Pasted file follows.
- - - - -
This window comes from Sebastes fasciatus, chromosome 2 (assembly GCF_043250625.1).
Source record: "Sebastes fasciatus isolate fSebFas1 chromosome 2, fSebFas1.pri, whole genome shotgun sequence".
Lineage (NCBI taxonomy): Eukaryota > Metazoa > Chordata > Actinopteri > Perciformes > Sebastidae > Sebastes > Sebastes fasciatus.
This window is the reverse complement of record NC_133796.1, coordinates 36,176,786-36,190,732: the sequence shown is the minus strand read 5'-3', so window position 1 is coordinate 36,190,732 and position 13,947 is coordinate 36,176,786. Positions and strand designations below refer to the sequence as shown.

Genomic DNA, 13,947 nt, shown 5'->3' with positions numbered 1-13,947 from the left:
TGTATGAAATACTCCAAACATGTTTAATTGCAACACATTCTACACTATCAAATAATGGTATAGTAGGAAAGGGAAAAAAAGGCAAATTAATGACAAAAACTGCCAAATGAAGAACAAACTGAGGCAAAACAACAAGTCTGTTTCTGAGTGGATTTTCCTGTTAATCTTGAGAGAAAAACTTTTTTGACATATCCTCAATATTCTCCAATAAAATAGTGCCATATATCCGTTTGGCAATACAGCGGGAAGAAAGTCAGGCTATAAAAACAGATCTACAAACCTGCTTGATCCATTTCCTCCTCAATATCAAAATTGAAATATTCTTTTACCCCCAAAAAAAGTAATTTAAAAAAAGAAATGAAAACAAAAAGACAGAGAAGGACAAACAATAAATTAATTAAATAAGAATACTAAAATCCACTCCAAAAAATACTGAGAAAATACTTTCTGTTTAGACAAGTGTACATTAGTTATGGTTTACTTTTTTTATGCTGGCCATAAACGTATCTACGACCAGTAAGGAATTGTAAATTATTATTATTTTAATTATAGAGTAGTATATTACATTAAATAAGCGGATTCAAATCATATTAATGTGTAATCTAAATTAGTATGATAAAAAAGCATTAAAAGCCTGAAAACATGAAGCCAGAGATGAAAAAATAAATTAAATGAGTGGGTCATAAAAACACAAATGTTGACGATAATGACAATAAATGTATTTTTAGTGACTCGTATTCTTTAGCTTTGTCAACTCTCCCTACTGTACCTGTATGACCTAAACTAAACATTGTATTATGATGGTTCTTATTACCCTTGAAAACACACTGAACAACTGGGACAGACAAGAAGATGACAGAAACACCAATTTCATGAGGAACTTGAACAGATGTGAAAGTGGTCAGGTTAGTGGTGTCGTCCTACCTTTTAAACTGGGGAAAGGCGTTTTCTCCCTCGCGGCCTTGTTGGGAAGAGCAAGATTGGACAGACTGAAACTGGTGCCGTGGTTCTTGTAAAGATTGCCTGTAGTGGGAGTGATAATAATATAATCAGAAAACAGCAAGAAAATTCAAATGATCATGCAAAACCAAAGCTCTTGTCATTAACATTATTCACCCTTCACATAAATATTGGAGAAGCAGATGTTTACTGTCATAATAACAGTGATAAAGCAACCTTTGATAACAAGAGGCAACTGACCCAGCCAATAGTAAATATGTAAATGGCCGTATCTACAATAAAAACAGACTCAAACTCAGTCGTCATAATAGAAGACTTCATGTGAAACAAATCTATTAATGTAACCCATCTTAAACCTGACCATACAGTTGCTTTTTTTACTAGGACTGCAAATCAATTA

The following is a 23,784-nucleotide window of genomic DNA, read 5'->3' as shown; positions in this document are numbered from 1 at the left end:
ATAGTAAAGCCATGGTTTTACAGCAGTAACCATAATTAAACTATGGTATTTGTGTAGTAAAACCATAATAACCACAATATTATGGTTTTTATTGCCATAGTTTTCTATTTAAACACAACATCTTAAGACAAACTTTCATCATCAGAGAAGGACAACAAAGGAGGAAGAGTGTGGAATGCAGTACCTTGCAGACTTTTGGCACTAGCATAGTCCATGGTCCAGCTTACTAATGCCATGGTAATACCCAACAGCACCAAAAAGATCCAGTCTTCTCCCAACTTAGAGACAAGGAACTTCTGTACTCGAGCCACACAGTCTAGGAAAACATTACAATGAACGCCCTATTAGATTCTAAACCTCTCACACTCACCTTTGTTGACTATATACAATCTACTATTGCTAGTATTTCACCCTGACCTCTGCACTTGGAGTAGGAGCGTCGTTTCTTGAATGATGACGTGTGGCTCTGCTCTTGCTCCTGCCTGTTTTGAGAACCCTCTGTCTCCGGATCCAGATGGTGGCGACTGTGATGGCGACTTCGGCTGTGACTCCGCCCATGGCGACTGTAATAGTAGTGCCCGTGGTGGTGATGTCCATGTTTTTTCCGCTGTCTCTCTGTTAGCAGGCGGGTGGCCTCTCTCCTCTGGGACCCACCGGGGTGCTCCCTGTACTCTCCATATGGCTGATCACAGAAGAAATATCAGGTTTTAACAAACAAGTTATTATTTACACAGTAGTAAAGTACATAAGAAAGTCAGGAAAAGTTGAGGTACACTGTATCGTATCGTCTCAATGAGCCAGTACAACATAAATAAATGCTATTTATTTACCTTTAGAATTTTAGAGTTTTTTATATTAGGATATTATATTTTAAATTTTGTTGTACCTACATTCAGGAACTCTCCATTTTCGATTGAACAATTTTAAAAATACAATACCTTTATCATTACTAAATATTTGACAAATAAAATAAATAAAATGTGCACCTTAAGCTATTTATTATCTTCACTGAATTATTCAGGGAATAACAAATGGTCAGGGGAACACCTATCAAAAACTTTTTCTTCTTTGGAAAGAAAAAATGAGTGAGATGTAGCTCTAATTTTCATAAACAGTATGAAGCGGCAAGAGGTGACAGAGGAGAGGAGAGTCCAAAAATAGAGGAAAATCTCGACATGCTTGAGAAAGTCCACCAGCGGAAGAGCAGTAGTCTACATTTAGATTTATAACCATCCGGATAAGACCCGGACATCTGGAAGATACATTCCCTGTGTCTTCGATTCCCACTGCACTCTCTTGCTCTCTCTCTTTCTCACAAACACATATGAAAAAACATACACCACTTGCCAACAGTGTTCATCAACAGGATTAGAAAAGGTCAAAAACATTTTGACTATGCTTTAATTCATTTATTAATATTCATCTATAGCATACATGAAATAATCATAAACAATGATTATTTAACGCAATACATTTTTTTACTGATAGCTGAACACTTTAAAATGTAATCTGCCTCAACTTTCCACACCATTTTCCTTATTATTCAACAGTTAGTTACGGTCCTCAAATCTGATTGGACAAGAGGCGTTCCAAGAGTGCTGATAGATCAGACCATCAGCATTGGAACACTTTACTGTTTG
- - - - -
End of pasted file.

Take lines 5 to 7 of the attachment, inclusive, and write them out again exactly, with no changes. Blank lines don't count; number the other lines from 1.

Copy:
Genomic DNA, 13,947 nt, shown 5'->3' with positions numbered 1-13,947 from the left:
TGTATGAAATACTCCAAACATGTTTAATTGCAACACATTCTACACTATCAAATAATGGTATAGTAGGAAAGGGAAAAAAAGGCAAATTAATGACAAAAACTGCCAAATGAAGAACAAACTGAGGCAAAACAACAAGTCTGTTTCTGAGTGGATTTTCCTGTTAATCTTGAGAGAAAAACTTTTTTGACATATCCTCAATATTCTCCAATAAAATAGTGCCATATATCCGTTTGGCAATACAGCGGGAAGAAAGTCAGGCTATAAAAACAGATCTACAAACCTGCTTGATCCATTTCCTCCTCAATATCAAAATTGAAATATTCTTTTACCCCCAAAAAAAGTAATTTAAAAAAAGAAATGAAAACAAAAAGACAGAGAAGGACAAACAATAAATTAATTAAATAAGAATACTAAAATCCACTCCAAAAAATACTGAGAAAATACTTTCTGTTTAGACAAGTGTACATTAGTTATGGTTTACTTTTTTTATGCTGGCCATAAACGTATCTACGACCAGTAAGGAATTGTAAATTATTATTATTTTAATTATAGAGTAGTATATTACATTAAATAAGCGGATTCAAATCATATTAATGTGTAATCTAAATTAGTATGATAAAAAAGCATTAAAAGCCTGAAAACATGAAGCCAGAGATGAAAAAATAAATTAAATGAGTGGGTCATAAAAACACAAATGTTGACGATAATGACAATAAATGTATTTTTAGTGACTCGTATTCTTTAGCTTTGTCAACTCTCCCTACTGTACCTGTATGACCTAAACTAAACATTGTATTATGATGGTTCTTATTACCCTTGAAAACACACTGAACAACTGGGACAGACAAGAAGATGACAGAAACACCAATTTCATGAGGAACTTGAACAGATGTGAAAGTGGTCAGGTTAGTGGTGTCGTCCTACCTTTTAAACTGGGGAAAGGCGTTTTCTCCCTCGCGGCCTTGTTGGGAAGAGCAAGATTGGACAGACTGAAACTGGTGCCGTGGTTCTTGTAAAGATTGCCTGTAGTGGGAGTGATAATAATATAATCAGAAAACAGCAAGAAAATTCAAATGATCATGCAAAACCAAAGCTCTTGTCATTAACATTATTCACCCTTCACATAAATATTGGAGAAGCAGATGTTTACTGTCATAATAACAGTGATAAAGCAACCTTTGATAACAAGAGGCAACTGACCCAGCCAATAGTAAATATGTAAATGGCCGTATCTACAATAAAAACAGACTCAAACTCAGTCGTCATAATAGAAGACTTCATGTGAAACAAATCTATTAATGTAACCCATCTTAAACCTGACCATACAGTTGCTTTTTTTACTAGGACTGCAAATCAATTA

The following is a 23,784-nucleotide window of genomic DNA, read 5'->3' as shown; positions in this document are numbered from 1 at the left end: